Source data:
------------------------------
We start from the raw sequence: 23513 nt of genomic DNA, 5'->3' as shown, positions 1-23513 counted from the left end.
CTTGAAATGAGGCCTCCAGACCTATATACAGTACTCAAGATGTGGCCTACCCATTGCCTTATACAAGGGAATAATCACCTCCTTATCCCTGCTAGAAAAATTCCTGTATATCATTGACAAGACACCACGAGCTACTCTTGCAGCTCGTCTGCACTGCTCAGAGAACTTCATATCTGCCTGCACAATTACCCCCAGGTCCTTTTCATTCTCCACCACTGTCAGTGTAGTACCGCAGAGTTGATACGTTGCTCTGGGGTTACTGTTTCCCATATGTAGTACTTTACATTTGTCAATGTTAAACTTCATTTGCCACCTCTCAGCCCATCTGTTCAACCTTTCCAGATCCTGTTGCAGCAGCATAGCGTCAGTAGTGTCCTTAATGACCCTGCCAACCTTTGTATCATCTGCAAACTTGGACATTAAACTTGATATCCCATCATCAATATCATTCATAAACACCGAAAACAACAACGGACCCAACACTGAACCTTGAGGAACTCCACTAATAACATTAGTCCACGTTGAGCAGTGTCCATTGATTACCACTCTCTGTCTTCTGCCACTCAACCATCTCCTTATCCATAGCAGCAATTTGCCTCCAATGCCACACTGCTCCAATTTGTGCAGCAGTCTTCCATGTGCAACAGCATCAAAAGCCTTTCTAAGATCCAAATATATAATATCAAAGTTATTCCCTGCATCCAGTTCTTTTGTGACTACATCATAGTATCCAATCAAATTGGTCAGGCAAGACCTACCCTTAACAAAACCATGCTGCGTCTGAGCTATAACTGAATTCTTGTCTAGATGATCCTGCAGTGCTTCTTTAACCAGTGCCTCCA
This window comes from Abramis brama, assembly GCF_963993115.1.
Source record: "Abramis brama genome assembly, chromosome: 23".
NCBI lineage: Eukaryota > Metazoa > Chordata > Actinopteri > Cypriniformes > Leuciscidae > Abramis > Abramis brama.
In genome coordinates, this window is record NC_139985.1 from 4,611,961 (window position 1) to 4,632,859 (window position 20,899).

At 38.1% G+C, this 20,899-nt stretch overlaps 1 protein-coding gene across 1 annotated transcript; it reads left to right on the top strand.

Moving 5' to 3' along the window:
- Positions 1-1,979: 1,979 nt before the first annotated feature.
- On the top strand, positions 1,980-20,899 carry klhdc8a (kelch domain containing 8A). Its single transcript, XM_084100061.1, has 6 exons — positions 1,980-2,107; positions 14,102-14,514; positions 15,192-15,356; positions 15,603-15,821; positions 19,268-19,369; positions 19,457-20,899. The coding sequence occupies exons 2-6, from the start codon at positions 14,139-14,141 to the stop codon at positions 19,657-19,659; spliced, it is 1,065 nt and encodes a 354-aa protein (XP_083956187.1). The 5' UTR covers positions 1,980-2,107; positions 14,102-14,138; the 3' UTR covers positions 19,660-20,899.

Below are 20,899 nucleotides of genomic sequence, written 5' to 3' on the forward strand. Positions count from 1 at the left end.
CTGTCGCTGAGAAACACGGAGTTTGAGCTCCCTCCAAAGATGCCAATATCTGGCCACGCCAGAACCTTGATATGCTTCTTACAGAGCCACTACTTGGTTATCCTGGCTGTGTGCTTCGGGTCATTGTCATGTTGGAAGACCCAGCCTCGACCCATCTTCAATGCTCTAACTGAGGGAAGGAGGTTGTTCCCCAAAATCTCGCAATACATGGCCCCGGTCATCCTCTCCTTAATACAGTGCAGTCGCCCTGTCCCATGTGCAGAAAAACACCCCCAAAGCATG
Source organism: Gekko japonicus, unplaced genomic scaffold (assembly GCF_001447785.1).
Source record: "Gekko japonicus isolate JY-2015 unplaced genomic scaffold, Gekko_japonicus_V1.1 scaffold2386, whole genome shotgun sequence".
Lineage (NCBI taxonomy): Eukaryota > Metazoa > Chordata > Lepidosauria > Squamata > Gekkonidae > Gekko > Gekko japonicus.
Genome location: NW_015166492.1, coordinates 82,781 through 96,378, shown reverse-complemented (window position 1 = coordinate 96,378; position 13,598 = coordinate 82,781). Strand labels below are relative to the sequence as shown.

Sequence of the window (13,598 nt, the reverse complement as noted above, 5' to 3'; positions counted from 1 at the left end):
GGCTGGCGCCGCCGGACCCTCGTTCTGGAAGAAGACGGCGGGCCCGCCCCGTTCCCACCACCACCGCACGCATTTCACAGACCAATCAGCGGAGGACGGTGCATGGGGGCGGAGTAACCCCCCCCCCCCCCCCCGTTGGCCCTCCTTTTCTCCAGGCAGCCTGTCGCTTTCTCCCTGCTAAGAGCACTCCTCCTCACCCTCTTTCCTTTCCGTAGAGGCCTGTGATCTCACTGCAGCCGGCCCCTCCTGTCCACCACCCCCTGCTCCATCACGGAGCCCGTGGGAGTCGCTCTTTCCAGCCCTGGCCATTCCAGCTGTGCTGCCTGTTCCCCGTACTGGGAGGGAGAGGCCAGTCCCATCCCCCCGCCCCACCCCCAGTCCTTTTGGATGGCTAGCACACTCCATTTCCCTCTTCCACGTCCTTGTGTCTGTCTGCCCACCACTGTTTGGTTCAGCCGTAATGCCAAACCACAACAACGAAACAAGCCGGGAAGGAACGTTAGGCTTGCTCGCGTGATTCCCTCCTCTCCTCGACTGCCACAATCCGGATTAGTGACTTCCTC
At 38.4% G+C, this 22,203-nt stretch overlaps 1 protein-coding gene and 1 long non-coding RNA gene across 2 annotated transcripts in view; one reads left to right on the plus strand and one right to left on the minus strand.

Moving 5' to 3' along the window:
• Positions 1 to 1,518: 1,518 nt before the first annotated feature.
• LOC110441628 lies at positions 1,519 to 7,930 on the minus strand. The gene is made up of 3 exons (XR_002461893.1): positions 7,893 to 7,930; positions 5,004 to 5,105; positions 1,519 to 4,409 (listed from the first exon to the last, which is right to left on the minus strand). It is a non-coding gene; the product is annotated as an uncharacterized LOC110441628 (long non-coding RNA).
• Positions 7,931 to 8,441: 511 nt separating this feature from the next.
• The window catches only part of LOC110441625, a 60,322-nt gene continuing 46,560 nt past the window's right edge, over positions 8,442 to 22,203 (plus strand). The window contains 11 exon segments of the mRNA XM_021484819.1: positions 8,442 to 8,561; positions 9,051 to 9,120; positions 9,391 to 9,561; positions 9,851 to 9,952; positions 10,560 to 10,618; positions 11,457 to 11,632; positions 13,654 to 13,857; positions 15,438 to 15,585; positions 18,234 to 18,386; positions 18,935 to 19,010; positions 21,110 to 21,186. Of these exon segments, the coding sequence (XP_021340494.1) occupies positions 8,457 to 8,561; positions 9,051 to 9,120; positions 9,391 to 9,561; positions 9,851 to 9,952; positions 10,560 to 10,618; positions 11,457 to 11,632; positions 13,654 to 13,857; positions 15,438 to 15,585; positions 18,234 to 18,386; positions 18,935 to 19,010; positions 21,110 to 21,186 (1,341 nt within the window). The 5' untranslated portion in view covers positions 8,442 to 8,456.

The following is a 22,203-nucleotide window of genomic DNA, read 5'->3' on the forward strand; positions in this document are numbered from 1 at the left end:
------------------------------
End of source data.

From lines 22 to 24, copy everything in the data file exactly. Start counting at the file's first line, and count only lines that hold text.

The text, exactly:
• LOC110441628 lies at positions 1,519 to 7,930 on the minus strand. The gene is made up of 3 exons (XR_002461893.1): positions 7,893 to 7,930; positions 5,004 to 5,105; positions 1,519 to 4,409 (listed from the first exon to the last, which is right to left on the minus strand). It is a non-coding gene; the product is annotated as an uncharacterized LOC110441628 (long non-coding RNA).
• Positions 7,931 to 8,441: 511 nt separating this feature from the next.
• The window catches only part of LOC110441625, a 60,322-nt gene continuing 46,560 nt past the window's right edge, over positions 8,442 to 22,203 (plus strand). The window contains 11 exon segments of the mRNA XM_021484819.1: positions 8,442 to 8,561; positions 9,051 to 9,120; positions 9,391 to 9,561; positions 9,851 to 9,952; positions 10,560 to 10,618; positions 11,457 to 11,632; positions 13,654 to 13,857; positions 15,438 to 15,585; positions 18,234 to 18,386; positions 18,935 to 19,010; positions 21,110 to 21,186. Of these exon segments, the coding sequence (XP_021340494.1) occupies positions 8,457 to 8,561; positions 9,051 to 9,120; positions 9,391 to 9,561; positions 9,851 to 9,952; positions 10,560 to 10,618; positions 11,457 to 11,632; positions 13,654 to 13,857; positions 15,438 to 15,585; positions 18,234 to 18,386; positions 18,935 to 19,010; positions 21,110 to 21,186 (1,341 nt within the window). The 5' untranslated portion in view covers positions 8,442 to 8,456.